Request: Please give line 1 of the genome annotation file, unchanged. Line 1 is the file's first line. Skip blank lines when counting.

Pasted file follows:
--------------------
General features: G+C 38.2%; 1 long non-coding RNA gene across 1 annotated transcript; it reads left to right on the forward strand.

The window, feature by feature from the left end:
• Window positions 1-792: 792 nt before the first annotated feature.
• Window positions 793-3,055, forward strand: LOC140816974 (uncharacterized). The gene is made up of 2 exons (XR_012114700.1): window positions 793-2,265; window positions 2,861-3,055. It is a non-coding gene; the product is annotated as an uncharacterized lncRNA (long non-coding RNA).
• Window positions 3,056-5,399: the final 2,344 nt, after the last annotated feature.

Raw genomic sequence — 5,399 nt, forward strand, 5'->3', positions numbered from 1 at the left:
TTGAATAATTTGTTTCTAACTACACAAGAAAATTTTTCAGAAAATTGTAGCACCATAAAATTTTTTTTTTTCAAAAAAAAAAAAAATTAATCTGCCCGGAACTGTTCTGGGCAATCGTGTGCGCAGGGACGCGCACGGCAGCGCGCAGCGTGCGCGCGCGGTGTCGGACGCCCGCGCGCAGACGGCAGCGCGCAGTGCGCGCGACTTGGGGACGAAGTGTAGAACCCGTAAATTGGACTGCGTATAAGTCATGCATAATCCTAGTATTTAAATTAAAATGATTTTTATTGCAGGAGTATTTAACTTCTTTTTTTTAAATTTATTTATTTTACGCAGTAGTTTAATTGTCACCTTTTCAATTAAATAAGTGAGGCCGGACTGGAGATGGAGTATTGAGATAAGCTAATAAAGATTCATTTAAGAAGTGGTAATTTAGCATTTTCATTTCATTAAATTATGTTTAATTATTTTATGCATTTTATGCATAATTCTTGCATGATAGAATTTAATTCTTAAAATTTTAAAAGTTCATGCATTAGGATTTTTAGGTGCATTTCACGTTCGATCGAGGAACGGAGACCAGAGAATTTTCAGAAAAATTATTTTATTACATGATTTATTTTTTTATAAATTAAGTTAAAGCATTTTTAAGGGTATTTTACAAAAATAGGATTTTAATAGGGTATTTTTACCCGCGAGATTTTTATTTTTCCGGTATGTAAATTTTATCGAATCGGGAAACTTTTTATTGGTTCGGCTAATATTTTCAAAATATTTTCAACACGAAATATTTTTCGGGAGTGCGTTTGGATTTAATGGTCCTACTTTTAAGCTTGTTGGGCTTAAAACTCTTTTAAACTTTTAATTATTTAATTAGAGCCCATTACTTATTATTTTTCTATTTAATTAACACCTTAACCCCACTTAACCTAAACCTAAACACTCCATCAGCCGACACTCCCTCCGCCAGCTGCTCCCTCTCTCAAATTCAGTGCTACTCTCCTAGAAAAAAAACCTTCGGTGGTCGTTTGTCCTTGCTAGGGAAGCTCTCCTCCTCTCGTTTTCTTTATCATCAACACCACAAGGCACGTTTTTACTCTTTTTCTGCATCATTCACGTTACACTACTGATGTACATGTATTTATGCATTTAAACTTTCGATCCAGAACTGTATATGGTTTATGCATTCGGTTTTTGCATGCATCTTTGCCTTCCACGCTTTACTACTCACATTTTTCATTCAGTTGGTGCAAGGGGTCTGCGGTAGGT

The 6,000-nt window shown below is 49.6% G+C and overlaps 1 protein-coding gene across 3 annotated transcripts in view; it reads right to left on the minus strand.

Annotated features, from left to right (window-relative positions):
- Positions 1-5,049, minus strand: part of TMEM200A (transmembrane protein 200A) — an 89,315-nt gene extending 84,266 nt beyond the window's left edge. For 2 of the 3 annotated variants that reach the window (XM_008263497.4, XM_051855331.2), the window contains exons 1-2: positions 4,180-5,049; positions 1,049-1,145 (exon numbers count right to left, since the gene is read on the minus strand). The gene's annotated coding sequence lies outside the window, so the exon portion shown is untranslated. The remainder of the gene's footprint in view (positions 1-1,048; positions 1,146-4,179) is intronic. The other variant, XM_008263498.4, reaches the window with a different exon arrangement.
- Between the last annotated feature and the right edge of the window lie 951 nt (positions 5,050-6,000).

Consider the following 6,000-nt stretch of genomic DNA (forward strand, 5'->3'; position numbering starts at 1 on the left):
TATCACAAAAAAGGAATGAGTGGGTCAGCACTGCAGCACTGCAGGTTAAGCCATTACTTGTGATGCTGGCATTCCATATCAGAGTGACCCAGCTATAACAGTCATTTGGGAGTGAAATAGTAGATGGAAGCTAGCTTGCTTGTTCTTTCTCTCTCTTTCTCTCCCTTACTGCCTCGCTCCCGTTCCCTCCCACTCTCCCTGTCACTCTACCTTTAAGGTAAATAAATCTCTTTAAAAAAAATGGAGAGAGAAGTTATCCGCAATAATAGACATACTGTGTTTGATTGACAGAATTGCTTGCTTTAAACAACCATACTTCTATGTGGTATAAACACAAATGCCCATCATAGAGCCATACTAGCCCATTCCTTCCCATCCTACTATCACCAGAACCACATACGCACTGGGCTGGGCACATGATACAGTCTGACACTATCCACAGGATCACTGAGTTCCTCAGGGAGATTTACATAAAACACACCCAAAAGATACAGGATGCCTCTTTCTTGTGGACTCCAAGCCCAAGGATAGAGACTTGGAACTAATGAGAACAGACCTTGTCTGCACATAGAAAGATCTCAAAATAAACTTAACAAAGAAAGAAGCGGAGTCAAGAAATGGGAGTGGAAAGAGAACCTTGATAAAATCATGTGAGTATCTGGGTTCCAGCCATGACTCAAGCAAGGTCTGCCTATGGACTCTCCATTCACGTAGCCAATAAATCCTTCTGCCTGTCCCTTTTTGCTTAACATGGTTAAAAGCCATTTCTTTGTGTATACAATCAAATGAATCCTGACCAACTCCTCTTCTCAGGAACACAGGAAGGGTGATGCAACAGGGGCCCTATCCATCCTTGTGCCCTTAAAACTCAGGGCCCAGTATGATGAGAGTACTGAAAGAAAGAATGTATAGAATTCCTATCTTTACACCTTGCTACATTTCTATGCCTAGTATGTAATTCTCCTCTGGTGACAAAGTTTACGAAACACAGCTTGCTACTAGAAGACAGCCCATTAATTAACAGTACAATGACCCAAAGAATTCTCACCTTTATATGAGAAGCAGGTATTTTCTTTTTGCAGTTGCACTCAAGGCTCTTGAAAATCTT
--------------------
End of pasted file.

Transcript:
General features: G+C 38.2%; 1 long non-coding RNA gene across 1 annotated transcript; it reads left to right on the forward strand.